Transfer Pricing in Nicaragua

Concept and Regulation in Nicaragua

The Transfer Pricing regime in Nicaragua was introduced by Law No. 822, or Tax Concertation Law, published in La Gaceta No. 241 on December 17, 2012.

Although Article 303 of this Law stated that its entry into force would be on January 1, 2016, due to the publication of Law No. 922 in December 2015, its entry into force was extended.

So, this regulation on the matter started to be in force as of June 30, 2017.

Transfer Pricing and the Arm’s Length Principle

It concerns those prices or values agreed for related party or intercompany transactions.

The Arm’s Length Principle states that prices governing related party transactions must be at market value, i.e., similar to those of independent parties.

This principle is also included in the Nicaraguan Transfer Pricing legislation, in Article 96 of the Law, which states that related party transactions must be valued according to the prices agreed upon by independent third parties in comparable transactions.

On the other hand, Article 97 of the Law mentions that the General Directorate of Revenue has the authority to verify that the related party transactions have been valued according to the Arm’s Length Principle and may adjust accordingly.

Application Scope of Transfer Pricing in Nicaragua

Article 95 of the Law establishes the objective scope of the Transfer Pricing application, which includes the following:

  • Performed transactions between a taxpayer resident in the country and non-resident-related parties.
  • Performed transactions between a resident and those operating under the free trade zone regime.

Such transactions, as indicated in the aforementioned article, will affect the determination of income tax in the tax reporting period.

According to Article 94 of the Law, the following are considered related parties:

  • A company directly or indirectly controlling or owning at least 40% of the capital of another company.
  • Two companies with five or fewer persons directly or indirectly controlling or owning at least 40% of the capital stock.
  • Two corporate members of the same business unit.
  • The contracting parties or associates directly or indirectly own more than 40% of the result, or the contract profit, in a business collaboration contract or a joint venture, respectively.
  • The person resident in the country regarding its exclusive agent or distributor resident abroad.
  • The person resident in the country regarding its permanent establishments abroad.
  • The permanent establishment in the country regarding its parent company abroad.

It should be noted that, for the first case indicated above, an individual will also own the indicated amount in the capital if the ownership of this corresponds, directly or indirectly, to the spouse or person related in kinship, either by blood up to the fourth degree or affinity up to the second degree.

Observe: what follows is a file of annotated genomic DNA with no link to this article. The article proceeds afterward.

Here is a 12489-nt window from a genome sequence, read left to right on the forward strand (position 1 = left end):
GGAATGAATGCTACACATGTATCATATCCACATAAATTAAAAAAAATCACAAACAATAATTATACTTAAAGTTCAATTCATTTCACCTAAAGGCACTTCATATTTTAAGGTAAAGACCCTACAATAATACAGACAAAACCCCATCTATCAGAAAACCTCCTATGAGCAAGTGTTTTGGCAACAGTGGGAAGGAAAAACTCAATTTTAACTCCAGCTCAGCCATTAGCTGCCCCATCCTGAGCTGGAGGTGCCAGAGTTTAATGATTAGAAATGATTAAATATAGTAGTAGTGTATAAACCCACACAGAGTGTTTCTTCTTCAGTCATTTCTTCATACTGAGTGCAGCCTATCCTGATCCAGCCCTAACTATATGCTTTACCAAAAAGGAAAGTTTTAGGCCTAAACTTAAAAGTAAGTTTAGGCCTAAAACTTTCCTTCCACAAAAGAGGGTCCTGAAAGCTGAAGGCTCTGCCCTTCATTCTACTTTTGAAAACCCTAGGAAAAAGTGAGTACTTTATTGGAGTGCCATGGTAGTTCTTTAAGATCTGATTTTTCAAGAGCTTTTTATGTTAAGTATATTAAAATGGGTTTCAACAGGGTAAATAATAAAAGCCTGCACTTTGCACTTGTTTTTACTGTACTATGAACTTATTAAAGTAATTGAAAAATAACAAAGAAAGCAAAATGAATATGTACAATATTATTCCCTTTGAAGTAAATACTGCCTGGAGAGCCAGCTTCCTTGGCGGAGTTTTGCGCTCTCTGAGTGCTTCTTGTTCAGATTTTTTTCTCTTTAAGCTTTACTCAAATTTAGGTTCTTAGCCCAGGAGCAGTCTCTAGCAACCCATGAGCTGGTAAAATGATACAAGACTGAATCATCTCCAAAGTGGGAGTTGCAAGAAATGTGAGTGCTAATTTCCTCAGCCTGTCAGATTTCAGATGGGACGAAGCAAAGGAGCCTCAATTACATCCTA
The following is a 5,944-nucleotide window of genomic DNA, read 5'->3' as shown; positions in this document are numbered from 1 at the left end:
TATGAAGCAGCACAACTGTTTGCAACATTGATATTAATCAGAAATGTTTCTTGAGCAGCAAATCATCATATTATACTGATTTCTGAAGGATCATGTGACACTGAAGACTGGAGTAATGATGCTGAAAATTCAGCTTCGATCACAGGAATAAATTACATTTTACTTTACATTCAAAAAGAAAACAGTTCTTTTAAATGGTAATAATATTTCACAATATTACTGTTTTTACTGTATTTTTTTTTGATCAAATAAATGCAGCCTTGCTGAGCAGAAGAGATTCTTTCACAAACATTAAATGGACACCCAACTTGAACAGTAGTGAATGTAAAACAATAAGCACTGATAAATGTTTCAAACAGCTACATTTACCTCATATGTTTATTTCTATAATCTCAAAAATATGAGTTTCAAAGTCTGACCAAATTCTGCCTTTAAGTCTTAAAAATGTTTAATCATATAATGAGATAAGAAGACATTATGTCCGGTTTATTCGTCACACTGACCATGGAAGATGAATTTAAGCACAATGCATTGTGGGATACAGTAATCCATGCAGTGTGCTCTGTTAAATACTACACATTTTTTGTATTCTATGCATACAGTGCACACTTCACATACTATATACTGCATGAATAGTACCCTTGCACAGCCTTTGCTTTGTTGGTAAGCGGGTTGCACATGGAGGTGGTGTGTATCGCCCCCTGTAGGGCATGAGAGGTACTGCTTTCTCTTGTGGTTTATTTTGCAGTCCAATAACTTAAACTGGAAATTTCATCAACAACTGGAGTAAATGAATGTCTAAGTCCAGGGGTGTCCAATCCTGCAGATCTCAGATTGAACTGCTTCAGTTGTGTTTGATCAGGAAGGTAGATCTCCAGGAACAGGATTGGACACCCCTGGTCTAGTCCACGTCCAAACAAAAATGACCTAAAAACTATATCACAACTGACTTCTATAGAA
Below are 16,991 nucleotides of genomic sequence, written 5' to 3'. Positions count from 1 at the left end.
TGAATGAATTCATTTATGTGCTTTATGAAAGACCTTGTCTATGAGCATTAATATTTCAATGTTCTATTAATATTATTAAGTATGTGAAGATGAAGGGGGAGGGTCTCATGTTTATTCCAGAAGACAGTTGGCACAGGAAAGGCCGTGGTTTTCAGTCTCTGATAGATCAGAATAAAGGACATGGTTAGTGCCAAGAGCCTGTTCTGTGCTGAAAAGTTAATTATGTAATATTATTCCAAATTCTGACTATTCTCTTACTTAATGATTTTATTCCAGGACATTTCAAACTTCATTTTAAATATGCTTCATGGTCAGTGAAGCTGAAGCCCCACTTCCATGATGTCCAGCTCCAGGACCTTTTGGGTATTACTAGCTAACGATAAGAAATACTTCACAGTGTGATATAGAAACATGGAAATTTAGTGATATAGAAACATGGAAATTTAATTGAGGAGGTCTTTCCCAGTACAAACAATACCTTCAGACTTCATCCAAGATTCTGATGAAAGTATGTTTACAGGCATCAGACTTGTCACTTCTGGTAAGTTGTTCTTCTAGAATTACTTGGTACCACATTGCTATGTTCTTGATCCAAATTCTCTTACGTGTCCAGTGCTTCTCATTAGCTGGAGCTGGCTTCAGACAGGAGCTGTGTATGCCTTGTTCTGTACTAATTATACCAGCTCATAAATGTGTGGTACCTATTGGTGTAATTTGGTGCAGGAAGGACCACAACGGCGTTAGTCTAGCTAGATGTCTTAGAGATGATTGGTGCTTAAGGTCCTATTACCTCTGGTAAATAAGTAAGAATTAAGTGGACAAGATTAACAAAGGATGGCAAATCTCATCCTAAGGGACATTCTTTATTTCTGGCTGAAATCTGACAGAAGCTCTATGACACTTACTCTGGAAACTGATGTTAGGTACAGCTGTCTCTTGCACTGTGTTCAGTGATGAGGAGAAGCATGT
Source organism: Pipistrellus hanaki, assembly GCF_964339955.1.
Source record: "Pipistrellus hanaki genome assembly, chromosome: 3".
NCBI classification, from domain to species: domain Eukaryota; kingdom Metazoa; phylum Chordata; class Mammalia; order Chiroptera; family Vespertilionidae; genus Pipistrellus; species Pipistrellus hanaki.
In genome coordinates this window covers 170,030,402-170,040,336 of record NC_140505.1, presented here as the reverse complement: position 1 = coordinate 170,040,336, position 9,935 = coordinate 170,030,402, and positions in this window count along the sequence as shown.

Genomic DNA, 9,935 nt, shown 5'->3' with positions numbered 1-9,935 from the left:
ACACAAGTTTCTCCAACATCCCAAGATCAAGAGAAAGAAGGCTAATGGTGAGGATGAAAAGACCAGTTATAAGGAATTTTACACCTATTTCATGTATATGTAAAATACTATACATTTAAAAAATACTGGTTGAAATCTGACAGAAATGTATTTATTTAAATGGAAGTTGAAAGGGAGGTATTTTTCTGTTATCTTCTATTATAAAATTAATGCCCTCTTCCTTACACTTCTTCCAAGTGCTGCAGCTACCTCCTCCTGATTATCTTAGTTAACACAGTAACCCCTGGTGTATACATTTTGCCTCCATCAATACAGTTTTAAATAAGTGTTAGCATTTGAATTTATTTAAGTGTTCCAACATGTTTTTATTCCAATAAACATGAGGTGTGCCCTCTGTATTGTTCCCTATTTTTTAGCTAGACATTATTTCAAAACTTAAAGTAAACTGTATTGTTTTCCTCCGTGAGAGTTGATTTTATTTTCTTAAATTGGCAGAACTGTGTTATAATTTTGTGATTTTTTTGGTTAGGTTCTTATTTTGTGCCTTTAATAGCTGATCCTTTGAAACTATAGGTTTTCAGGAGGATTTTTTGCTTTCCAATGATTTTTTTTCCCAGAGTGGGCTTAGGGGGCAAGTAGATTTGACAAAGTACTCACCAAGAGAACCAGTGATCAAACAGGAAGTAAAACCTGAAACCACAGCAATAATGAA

Transfer Pricing Methodology in Nicaragua

In order to determine whether the values agreed upon in related party transactions comply with the Arm’s Length Principle, Article 100 of the Law states the following methods:

  • Comparable Uncontrolled Price Method.
  • Cost Plus Method.
  • Resale Price Method.
  • Profit Split Method.
  • Transactional Net Margin Method.

In addition, any of the first three methods mentioned above, whichever is the most appropriate, should be employed as the first option.

If these cannot be applied due to the complexity of the transactions or lack of information, either of the last two may be applied.

Transfer Pricing Affidavit and Documentation in Nicaragua

According to Article 103 of the Law, taxpayers must have the Income Tax Return and the documentation of related party transactions available when filing.

Such documentation or Technical Transfer Pricing Study shall consider the information related to the taxpayer and the business group to which it belongs, as well as the description and analysis of the transactions subject to the rules on this matter.

The taxpayer must only file this information when the Tax Administration requests it for ten business days. The Tax Administration may request additional information for which it will grant 90 days when appropriate.

According to Article 104 of the Law, taxpayers must have sufficient information and analysis to assess their related party transactions within 45 days after the request.

Currently, there are no established regulations or additional provisions to indicate the form of the information statement.

Transfer Pricing Non-Compliance Penalties in Nicaragua

The Nicaraguan legislation has not established specific infractions or non-compliance penalties with the formal requirements of such a regime.

Conversely, if the Tax Administration were to make a Transfer Pricing adjustment, it would be committing the contravention indicated in Article 137 of the Nicaraguan Tax Codefor which the fine is 25% of the adjustment.

Likewise, Article 138 of the Tax Code establishes that the Tax Administration may directly intervene in the management of the business or close the premises where the infraction is committed for a maximum of 6 business days.

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